The Alicia Koplowitz Foundation presents its 14th Jornadas Científicas (Scientific Conference) at Proa Comunicación´s Headquarters

On Wednesday July 10, at the headquarters of Proa Comunicación, the  Alicia Koplowitz Foundation held the press conference for its 14th Scientific Conference, which will be held on October 24 and 25 of this year at the Auditorio Castellana 33 de la Mutua Madrileña. María Concepción Guisasola, doctor of Medicine and scientific coordinator of the Alicia Koplowitz Foundation, and José Leoncio Areal, patron-secretary of the Foundation, announced the content of the presentations and round tables, which are dedicated to, in this edition, the Impact of Social Networks and Information and Communication Technologies (ICT) in child and adolescent mental health. The press conference was attended by media groups including Antena 3, Ondacero, Servimedia, ABC, Colpisa, EFE and Europapress, among others.

In this year’s edition, as a new feature, the 1st Prize for Research Alicia Koplowitz will be awarded, endowed with 3,000 euros, and will distinguish the best scientific research work published in 2018 by young research(less than 40 years old) members of the Association of Scientists in Mental Health of Children and Adolescents – Fundación Alicia Koplowitz.

During his speech, Dr. Guisasola explained that based on researchers’ publications, the use of the Internet, “and especially social networks,” favors the practice of violations or abuses, including interfering with social networks sites’ accounts, creating false profiles to provoke threats and even invitations to suicide. Therefore, the Organizing Committee of the 14th Scientific Conference opted to address the impact of social networks and ICTs in child and adolescent mental health, “seeking to respond to the concerns of parents regarding the mental health of their children, given that the use and abuse of new technologies and virtual reality generates many questions” to parents.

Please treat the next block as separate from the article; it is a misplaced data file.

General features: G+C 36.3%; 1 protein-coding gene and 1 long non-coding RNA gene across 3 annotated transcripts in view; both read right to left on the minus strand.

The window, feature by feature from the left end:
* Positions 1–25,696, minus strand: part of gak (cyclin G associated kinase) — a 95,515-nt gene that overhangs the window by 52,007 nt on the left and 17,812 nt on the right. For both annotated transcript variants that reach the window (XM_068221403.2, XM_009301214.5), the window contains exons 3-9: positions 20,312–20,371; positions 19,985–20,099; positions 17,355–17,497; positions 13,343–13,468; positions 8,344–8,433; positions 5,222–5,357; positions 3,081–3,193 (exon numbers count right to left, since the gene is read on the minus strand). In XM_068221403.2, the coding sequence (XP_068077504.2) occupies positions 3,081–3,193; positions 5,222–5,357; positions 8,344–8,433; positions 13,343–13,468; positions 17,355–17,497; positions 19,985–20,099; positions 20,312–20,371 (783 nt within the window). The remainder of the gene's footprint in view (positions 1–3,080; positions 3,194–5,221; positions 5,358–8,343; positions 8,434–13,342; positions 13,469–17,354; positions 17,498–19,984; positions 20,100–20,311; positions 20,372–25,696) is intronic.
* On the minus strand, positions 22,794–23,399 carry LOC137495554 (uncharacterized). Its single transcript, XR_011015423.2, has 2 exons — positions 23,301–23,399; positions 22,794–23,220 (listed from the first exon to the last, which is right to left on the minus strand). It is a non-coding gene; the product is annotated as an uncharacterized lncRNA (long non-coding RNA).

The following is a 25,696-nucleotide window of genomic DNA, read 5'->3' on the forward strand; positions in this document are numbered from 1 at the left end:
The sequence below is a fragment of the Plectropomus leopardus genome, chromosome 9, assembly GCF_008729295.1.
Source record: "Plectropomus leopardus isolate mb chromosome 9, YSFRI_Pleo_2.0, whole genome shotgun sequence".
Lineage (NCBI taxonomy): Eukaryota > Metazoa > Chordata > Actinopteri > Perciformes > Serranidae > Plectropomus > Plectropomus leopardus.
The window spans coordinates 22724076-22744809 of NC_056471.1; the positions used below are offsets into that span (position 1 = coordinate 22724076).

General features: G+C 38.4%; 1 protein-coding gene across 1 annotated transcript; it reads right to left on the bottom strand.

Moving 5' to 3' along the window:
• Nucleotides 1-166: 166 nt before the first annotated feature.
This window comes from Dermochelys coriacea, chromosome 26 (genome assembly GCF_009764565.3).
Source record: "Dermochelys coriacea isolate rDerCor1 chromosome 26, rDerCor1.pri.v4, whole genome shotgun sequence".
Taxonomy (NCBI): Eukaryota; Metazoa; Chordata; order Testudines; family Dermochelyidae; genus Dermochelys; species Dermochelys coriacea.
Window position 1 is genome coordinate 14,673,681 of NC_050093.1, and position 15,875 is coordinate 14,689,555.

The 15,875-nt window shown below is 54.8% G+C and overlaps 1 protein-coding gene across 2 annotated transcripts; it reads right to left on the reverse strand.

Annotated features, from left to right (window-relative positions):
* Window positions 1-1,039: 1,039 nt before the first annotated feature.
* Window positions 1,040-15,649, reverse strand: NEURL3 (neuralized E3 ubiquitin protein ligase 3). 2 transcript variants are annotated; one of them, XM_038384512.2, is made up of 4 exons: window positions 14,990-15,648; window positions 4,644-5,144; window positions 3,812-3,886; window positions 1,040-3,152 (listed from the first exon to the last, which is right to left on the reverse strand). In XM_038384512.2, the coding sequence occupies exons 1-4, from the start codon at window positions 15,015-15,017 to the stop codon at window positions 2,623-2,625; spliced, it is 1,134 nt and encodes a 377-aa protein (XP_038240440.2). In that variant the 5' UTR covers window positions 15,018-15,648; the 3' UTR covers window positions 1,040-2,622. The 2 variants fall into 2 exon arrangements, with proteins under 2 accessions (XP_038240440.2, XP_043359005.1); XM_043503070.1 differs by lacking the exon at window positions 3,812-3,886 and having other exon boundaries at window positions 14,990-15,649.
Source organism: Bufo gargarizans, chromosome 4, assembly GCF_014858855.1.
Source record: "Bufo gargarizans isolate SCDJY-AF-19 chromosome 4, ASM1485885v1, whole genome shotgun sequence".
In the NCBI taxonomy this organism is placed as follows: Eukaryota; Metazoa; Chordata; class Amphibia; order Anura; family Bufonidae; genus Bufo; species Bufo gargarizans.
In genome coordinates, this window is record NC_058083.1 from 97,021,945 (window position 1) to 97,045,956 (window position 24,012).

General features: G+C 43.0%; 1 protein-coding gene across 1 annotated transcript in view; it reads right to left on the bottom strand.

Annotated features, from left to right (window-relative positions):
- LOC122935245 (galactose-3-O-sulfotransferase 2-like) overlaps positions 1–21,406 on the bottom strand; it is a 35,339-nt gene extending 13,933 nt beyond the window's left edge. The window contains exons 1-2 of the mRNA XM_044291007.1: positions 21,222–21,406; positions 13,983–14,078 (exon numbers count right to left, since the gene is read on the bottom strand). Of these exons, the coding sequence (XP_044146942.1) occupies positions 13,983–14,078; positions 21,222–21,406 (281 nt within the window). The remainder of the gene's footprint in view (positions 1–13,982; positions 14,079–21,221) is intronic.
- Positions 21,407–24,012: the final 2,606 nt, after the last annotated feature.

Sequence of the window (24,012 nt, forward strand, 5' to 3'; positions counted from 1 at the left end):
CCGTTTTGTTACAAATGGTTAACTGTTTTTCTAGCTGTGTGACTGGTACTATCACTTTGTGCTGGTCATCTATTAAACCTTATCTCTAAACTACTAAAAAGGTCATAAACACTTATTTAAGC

The scientific coordinator of the Alicia Koplowitz Foundation also justified the theme of the Conference by discussing how addictions related to technology have been growing exponentially since 1995, when the term ‘Internet Addiction’ was deemed, recognized by the WHO as a health condition disease in the eleventh revision of the International Classification of Diseases.

Faced with this situation, he noted that experts believe that “there is growing scientific evidence that suggests that excessive use of social networks or online interaction can lead to symptoms traditionally associated with addictions or substance abuse.” Among these symptoms, he cited the loss of control capacity, mood modification, tolerance, abstinence and relapse, which all fall within the components of the aforementioned Internet Addiction.